Posted on October 23, 2014
The sky was displaying a threat of torrential showers, but the children weren’t shy about showing excitement as we pulled up to our destination. Their tiny faces pressed against the windows was indication of how quickly we needed to herd them off the school bus. The bus, which was at first the holy transport to the Promised Land, now stood as a barrier. One-by-one we ushered the children towards the pearly white gates of Cameron Run Water Park. In Moses-like fashion, I said a meditative prayer requesting that God would—if just for a short time—hold back the rain.
Thought it was my first time to Cameron Run, Aalia my mentee, had been many times before with Horton’s Kids. Aalia’s six-year-old approach to life is dichotomous and not unlike many adults’. She is both circumspect and gritty, balancing the two attributes with pensive complexity. In many ways this has been a struggle for her. Being shy kept Aalia from experiencing things she truly wanted to do, like trying the blue water slide that had three more loops than the yellow one she conquered the year before. But her perseverance kept Aalia coming back to Cameron Run year-after-year. Aalia’s frustration with the ungraceful dance between reservation and fortitude led us to a stare off with the wave pool.
In previous visits to the water park Aalia was too young to enter the pool. Her childish frame would not have withstood the impact of waves crashing against the inner tubes; so she played spectator while others wrestled with the seemingly treacherous waters. Not this time, though. There was something about the way Aalia grabbed my hand while we faced the pool. It was as if she—even in her youthfulness—knew remaining stasis in reluctance would mean forsaking bravery.
I looked down at Aalia finally acknowledging what had always been unmentionable to her. “Do you want to go in?” I asked. She didn’t respond, but moved towards the water indicating she was ready. I squeezed her hand tightly as assurance she was safe with me. Approaching the shallowest parts of the pool, I grabbed an inner tube. “Why we need that?” Aalia inquired. “The tube will keep you above water. You have to sit in it.” Panic was in her eyes while she climbed into the flotation device. For as much as she was scared I knew she would be fine. I would have risked life, limb, and my freshly coiffed pixie cut to keep Aalia from harm. But, she couldn’t find confidence in the unknown. Aalia had no certainty of my ability to keep her from drowning. Trust would only come from going through the waves together.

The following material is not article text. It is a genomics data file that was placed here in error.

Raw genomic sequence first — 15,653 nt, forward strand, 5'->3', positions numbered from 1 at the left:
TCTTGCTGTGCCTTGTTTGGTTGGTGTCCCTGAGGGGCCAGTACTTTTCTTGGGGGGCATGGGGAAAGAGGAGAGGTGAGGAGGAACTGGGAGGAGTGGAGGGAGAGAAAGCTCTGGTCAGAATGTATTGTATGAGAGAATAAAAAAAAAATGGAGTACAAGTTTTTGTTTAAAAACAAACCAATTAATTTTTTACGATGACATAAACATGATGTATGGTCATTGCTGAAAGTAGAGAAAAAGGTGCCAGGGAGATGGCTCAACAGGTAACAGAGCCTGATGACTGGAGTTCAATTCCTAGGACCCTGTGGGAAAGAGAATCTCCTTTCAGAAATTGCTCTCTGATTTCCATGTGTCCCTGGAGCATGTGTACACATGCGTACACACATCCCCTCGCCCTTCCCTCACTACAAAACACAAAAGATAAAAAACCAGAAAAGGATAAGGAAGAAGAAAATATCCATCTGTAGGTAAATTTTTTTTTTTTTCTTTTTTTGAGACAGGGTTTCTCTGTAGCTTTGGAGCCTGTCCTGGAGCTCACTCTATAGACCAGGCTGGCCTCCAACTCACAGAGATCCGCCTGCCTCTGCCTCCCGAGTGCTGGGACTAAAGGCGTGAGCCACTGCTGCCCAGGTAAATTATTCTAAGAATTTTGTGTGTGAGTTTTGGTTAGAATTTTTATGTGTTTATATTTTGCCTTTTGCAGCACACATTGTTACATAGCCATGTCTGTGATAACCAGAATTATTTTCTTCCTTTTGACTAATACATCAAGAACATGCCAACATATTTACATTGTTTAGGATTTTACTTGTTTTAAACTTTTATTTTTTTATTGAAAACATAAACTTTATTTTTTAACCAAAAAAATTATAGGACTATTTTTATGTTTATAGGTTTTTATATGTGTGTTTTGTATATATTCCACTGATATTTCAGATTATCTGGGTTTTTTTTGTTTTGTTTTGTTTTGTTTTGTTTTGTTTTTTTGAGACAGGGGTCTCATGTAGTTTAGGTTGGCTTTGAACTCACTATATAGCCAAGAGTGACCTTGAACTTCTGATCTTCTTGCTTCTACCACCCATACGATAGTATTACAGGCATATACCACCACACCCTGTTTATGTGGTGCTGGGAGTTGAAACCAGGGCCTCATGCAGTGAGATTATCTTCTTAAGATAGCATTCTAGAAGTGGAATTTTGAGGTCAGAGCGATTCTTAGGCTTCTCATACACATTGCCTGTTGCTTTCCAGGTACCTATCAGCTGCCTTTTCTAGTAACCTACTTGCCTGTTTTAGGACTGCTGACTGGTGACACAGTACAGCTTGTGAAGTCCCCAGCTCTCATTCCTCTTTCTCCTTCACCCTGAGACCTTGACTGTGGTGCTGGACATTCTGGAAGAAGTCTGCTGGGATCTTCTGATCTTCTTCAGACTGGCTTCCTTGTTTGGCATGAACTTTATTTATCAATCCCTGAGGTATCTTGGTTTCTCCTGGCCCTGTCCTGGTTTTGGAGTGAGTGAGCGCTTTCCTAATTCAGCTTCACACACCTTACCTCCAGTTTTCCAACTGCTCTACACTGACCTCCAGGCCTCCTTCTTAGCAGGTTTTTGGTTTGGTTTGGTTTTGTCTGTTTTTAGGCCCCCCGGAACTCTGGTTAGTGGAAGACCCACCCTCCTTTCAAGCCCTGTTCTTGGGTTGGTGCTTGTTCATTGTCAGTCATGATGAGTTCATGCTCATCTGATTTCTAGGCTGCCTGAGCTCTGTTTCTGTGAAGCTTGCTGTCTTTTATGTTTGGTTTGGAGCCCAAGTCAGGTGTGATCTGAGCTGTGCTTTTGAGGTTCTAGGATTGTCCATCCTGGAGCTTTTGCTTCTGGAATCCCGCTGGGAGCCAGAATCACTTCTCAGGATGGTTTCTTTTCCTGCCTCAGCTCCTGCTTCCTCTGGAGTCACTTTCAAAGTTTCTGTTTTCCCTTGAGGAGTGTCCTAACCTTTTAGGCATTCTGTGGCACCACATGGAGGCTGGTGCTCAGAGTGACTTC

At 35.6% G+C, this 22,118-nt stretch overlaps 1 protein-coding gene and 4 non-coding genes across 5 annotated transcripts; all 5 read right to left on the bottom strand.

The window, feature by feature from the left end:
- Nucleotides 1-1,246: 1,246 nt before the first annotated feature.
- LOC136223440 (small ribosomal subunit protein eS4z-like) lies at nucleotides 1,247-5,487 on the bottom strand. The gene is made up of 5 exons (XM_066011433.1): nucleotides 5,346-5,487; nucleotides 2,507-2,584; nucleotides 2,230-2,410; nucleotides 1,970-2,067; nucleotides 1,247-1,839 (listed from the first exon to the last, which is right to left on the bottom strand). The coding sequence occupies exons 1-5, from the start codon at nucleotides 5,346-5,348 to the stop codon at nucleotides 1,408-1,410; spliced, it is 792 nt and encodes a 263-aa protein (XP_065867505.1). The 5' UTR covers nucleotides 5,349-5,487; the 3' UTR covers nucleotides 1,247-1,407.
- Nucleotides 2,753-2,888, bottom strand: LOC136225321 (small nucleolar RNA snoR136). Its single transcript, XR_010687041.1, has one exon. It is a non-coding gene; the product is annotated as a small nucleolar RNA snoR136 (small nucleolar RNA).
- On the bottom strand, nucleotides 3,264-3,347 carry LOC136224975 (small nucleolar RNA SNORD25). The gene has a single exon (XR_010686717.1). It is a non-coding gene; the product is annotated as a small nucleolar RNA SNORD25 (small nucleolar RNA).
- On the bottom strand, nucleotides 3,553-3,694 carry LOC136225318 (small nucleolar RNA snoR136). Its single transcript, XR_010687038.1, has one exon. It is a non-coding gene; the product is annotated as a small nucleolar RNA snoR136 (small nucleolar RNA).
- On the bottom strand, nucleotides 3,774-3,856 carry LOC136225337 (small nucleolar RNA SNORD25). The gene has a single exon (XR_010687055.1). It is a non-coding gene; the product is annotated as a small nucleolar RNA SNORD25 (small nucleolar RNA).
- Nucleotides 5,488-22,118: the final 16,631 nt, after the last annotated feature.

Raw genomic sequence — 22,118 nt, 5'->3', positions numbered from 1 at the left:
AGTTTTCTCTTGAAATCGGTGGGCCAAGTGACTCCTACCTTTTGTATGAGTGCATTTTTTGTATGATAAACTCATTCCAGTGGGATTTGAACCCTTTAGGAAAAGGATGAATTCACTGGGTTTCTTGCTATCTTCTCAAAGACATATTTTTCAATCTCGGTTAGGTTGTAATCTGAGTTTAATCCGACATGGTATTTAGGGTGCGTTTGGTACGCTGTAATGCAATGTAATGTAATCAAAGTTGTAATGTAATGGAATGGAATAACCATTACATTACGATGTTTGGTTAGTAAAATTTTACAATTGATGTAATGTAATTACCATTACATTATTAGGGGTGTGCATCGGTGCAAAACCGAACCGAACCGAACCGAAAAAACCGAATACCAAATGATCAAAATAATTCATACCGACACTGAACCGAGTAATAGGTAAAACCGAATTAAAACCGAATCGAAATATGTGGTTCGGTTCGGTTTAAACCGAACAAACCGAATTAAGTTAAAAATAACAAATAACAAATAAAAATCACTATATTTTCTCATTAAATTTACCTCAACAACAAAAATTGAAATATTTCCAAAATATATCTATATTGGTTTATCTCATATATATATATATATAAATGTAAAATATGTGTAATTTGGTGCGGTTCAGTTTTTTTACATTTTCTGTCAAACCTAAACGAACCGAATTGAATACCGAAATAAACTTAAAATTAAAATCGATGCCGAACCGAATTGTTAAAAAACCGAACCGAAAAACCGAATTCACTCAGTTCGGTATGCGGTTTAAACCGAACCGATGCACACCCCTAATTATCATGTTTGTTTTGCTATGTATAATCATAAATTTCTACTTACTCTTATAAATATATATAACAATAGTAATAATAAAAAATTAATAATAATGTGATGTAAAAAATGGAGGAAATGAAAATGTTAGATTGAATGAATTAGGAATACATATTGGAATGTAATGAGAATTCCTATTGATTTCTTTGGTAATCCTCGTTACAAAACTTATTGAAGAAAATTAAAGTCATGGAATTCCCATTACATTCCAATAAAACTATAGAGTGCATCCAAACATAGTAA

We sat in the middle of the wave pool amongst a fleet of eager teenagers and young adults beckoning the water forth.
“Just look at me,” I coached her.
“Keep your eyes on me. Don’t anticipate the waves. I will worry about that. Your job is to enjoy the ride.”
The sound of the pool’s bell triggered the first roll of waves. They were mild and bearable bumps even for a novice like Aalia. She sat quietly with a curious expression on her face that read, “Is this it?” Before long the waves intensified and rolled in more frequently. The inner tube tussled up and down in the water—then back and forth. As the waves grew stronger so did my grip. My hands pierced from Aalia’s nails.
“I wanna go back.” She cried. I waited before responding. “Ms. Shakirah, I wanna go back! Can we go back?” She asked. I remained quiet, letting her worry grow to anger. Her small body twisted to the right, then the left. The inner tube spun not just from the waves, but also Aalia’s attempt to escape. Water engulfed her and she was back in a seated position, staring at me with exasperation. Then, I broke the silence: Aalia, you are doing so well. Look at how high the waves are yet you are still in the water. I’m proud of you. With that I stepped out of Aalia’s line of view—the highest of the waves heading towards us. She did not flinch at their sight. Instead she looked on with wonder.
You not going anywhere?
Is it going to get scarier?
But – you won’t let me fall in?
No, I won’t. I’ll be right here.
We remained in the water, talking and sometimes laughing, while the waves continued. I suffered the worst of their blow. What reached Aalia was permissible for increasing her endurance. Endure she did. As rites of passage, Aalia unknowingly stepped away from reticence and a new level of trust emerged. I was no longer just Ms. Shakirah who showed up to tutoring once a week. Now, I was Aalia’s inner tuber navigating, wave pool conquering partner. And she was no longer just Aalia. She was brave.
The worst of her fears—as much as a child can express fear towards something—was met with grit. Even if hesitation preceded her, Aalia had reconciled the tension between wanting more and what it actually takes to make those things happen. At six-years-old she was no longer a spectator. Aalia was fully engaged in what used to be a passive, rhythm-less dance. Perhaps in this way Aalia learned that waves are not a singular act. Perhaps she found waves to be the very things necessary to develop complete fortitude and trust.
For a second time the pool’s bell sounded, silencing the waves. I led Aalia back towards the deck while reminding her of the great job she did. As we touched dry surface, she leapt to her feet; aware of her victory, she danced. Just then the sky pulled back its covers. Once more Aalia moved towards the wave pool and I stood in the distance watching her. She looked back at me with a triumphant smile.
Can we do it again? She asked.
Of course we can.